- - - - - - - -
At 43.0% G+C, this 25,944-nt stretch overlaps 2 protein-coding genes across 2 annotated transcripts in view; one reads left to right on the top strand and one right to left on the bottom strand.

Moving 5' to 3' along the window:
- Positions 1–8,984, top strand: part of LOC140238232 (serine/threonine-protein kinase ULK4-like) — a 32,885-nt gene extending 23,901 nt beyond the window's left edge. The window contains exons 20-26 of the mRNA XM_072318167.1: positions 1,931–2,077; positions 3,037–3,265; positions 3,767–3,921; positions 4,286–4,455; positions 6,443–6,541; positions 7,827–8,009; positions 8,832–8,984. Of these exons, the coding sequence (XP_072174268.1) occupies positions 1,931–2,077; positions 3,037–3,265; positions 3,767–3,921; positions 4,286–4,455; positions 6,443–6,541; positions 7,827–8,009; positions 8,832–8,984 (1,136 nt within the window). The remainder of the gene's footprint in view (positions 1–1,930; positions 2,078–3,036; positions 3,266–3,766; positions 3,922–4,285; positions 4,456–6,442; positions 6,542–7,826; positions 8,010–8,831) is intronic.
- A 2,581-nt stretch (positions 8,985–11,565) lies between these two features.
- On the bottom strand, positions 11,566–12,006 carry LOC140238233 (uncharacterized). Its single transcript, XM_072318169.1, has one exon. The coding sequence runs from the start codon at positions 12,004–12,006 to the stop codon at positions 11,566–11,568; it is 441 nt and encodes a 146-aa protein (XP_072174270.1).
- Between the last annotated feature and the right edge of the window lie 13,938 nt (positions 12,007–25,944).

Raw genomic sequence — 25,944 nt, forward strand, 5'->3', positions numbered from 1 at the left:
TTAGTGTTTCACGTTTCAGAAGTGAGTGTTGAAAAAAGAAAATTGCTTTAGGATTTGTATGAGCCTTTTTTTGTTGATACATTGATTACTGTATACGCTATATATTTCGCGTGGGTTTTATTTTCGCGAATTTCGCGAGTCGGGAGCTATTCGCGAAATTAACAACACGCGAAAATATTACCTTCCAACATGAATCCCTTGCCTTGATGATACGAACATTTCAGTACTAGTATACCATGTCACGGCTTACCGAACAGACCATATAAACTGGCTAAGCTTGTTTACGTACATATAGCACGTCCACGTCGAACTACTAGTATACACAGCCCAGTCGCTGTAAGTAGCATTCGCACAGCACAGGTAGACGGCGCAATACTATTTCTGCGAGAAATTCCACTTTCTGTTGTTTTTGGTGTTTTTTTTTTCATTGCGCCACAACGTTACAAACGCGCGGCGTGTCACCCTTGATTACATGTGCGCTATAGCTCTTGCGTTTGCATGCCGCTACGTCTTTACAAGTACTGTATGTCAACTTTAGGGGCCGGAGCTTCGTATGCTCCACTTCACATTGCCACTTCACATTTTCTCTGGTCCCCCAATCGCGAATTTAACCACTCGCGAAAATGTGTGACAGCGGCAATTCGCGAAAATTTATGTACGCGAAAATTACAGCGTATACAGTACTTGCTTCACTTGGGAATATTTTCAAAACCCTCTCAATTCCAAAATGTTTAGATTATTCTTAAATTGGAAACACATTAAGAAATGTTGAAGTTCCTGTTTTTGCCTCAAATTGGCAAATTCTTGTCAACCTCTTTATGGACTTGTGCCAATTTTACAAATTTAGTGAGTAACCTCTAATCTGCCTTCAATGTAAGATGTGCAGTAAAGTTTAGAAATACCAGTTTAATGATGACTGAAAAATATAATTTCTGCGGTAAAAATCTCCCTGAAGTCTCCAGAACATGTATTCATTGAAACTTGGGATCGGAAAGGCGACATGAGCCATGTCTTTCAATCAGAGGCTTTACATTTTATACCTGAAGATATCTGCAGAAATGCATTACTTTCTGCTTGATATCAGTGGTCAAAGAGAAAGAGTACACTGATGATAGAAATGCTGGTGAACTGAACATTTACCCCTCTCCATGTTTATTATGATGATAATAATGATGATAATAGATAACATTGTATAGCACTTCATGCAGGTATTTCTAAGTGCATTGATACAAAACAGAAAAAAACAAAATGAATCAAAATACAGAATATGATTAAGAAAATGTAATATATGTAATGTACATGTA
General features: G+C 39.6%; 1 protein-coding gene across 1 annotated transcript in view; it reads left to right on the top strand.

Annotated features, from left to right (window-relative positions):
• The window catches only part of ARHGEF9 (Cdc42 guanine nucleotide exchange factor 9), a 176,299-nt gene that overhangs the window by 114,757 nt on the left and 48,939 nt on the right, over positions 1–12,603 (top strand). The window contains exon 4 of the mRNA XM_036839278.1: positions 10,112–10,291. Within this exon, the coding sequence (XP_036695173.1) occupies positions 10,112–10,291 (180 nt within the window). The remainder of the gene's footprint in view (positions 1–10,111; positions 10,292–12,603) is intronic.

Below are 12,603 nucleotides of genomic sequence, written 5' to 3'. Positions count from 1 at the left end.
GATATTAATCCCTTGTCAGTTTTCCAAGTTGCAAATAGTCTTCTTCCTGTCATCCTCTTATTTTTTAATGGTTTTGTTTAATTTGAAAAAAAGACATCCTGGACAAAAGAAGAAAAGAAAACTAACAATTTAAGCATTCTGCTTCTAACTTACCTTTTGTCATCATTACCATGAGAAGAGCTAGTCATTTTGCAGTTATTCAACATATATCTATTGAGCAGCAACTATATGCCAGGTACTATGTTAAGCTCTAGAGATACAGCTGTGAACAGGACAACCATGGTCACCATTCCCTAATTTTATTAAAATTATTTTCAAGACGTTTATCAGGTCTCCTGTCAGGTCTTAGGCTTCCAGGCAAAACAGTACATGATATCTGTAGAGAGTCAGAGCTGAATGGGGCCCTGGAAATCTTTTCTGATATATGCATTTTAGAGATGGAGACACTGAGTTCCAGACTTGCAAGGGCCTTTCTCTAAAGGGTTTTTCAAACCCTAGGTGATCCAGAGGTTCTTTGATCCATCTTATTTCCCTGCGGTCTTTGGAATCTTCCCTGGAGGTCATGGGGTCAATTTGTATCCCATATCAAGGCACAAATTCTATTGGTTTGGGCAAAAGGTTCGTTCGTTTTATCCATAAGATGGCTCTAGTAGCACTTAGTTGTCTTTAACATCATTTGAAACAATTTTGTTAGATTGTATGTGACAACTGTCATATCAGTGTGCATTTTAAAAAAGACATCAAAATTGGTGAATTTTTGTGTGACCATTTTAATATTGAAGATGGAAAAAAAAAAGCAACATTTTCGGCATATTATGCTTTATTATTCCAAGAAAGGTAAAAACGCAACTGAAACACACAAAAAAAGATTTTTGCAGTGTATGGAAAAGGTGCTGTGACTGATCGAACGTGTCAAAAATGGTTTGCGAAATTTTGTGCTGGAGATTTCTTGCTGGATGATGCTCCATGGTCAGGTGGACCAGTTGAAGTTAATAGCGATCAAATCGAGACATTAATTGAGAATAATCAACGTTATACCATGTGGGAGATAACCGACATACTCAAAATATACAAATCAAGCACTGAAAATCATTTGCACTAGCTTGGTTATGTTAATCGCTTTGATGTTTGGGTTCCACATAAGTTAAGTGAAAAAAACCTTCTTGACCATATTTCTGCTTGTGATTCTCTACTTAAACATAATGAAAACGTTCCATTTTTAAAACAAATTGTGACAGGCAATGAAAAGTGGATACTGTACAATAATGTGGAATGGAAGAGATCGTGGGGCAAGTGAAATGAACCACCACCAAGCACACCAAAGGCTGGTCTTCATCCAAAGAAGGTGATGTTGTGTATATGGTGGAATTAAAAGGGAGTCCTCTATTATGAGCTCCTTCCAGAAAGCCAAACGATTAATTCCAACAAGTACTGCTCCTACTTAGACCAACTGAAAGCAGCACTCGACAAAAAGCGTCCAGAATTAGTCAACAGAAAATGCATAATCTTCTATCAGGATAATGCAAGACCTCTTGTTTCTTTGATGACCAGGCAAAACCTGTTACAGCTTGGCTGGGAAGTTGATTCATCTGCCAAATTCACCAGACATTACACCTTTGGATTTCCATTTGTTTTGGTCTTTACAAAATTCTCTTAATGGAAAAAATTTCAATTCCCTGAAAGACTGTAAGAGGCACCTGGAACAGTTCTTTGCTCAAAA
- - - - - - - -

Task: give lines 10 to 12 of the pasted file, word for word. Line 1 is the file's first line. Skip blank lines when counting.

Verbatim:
Annotated features, from left to right (window-relative positions):
• The window catches only part of ARHGEF9 (Cdc42 guanine nucleotide exchange factor 9), a 176,299-nt gene that overhangs the window by 114,757 nt on the left and 48,939 nt on the right, over positions 1–12,603 (top strand). The window contains exon 4 of the mRNA XM_036839278.1: positions 10,112–10,291. Within this exon, the coding sequence (XP_036695173.1) occupies positions 10,112–10,291 (180 nt within the window). The remainder of the gene's footprint in view (positions 1–10,111; positions 10,292–12,603) is intronic.

Below are 12,603 nucleotides of genomic sequence, written 5' to 3'. Positions count from 1 at the left end.